A quarterly survey of water quality across the catchment. Volunteers use simple test kits to measure the levels of two widespread nutrient pollutants, nitrate and phosphate, in their local streams, ponds, ditches and in the one and only River Thame.
Freshwater wildlife has evolved for millions of years in low nutrient conditions and so requires these conditions to survive, especially sensitive and many of our now rarest wetland plants and animals. When nutrients are added they act like fertilizer, causing fast growing and vigorous species, such as algae, to out compete slower growing and more sensitive species. In extreme cases the water can turn green and smelly. However the effects can be much more subtle than this, so even if water looks clear, it doesn’t necessary mean it is un-impacted by pollution.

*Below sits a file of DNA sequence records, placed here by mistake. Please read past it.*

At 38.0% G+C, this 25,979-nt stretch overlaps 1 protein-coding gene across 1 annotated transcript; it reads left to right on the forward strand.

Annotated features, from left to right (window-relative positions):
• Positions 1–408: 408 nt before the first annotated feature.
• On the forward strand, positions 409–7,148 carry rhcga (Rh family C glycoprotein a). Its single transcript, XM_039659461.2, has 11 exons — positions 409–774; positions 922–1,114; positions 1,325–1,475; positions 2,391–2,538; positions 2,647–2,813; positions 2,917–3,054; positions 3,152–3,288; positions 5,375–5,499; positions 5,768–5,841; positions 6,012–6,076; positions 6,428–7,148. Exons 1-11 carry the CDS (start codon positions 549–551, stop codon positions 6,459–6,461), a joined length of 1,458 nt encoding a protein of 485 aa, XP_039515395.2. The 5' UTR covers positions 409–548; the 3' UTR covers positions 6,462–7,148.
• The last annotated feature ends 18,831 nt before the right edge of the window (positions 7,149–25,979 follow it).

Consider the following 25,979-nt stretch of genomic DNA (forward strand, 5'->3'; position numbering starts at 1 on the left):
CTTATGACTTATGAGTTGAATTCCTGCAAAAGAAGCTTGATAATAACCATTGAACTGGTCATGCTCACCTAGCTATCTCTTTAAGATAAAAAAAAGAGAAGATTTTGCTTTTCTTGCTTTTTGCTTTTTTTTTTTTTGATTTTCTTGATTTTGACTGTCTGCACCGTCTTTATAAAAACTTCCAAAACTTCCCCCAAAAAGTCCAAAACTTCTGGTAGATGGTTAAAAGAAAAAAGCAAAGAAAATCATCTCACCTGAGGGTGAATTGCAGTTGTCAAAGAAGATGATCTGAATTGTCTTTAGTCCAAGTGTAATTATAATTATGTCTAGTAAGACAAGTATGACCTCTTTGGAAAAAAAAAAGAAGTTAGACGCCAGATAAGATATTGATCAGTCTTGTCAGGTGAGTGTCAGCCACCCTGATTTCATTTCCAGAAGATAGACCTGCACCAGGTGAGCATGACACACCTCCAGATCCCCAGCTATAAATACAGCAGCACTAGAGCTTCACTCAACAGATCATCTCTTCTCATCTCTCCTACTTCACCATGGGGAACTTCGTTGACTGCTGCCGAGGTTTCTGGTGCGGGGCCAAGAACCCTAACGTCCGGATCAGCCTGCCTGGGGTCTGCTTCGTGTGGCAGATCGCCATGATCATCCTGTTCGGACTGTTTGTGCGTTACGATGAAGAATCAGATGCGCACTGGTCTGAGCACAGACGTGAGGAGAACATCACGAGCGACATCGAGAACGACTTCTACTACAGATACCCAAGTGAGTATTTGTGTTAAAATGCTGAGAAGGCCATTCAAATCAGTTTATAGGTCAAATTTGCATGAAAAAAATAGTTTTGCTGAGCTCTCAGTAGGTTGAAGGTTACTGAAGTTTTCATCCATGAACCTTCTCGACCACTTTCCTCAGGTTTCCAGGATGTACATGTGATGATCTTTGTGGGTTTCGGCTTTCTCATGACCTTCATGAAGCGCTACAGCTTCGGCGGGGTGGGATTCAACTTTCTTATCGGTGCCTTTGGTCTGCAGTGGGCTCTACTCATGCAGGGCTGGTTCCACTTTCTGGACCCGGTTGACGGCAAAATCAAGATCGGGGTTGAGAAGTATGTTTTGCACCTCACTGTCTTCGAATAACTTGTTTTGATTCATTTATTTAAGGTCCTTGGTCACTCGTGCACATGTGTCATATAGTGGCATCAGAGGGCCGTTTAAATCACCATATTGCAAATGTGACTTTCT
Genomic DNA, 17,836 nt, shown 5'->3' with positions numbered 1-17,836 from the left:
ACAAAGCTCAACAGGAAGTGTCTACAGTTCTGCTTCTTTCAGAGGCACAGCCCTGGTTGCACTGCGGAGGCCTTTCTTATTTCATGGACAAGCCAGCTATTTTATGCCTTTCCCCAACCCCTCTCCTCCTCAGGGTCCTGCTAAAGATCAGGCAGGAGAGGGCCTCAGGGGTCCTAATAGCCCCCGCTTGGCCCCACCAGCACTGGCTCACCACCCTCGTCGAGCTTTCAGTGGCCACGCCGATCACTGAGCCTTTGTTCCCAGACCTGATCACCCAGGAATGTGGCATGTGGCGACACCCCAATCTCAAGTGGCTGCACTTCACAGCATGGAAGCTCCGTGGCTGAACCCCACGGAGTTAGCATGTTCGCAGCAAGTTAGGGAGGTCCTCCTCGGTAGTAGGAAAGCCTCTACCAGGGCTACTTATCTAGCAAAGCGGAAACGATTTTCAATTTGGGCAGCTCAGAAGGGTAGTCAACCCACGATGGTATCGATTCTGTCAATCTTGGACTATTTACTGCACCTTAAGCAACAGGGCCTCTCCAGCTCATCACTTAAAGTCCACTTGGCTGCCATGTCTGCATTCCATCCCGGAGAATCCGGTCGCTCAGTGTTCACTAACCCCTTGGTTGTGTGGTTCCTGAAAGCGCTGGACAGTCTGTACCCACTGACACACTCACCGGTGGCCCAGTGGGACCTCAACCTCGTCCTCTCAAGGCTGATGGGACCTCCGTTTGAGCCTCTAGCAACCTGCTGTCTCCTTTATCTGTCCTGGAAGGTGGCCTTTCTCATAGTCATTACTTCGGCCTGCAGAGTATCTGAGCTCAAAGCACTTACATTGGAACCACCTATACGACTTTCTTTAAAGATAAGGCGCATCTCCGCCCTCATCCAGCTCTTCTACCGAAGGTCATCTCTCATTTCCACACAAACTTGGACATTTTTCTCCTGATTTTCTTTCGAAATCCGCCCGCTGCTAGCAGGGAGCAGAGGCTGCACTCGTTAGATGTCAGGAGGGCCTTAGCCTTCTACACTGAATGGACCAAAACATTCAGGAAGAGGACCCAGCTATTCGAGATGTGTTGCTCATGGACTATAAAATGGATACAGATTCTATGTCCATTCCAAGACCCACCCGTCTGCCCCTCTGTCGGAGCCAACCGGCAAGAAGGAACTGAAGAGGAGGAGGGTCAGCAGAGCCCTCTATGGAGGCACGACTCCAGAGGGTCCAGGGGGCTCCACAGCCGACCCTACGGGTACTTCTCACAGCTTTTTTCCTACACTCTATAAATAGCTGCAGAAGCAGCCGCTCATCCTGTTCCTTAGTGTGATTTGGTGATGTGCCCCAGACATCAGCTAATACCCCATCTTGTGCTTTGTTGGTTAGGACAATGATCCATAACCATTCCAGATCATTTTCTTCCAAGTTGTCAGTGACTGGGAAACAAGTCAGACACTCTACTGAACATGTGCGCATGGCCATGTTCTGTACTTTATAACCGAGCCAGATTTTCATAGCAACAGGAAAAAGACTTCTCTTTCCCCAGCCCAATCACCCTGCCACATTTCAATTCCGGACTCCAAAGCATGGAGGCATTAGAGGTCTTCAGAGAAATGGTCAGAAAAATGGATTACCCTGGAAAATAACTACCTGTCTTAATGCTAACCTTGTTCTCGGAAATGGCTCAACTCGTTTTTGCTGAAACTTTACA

By monitoring the catchment we can identify trends in water quality and target areas for future conservation work.
If you are interested in signing up to be a water quality monitor please email Hannah at email@example.com
- Selected a waterbody from our online map [see right] or choose a local waterbody yourself (i.e. pond, stream, ditch, river).
- Every three months (Jan, Apr, Jul, Oct) collect a small water sample from your site(s) and test it for nitrate and phosphate pollution using our simple quick kits.
- Email in your result (firstname.lastname@example.org) to contribute to the catchment wide survey.
It’s as simple as that!
If you are interested in taking on a monitoring sites please visit our online maps to find a location near you.
The results so far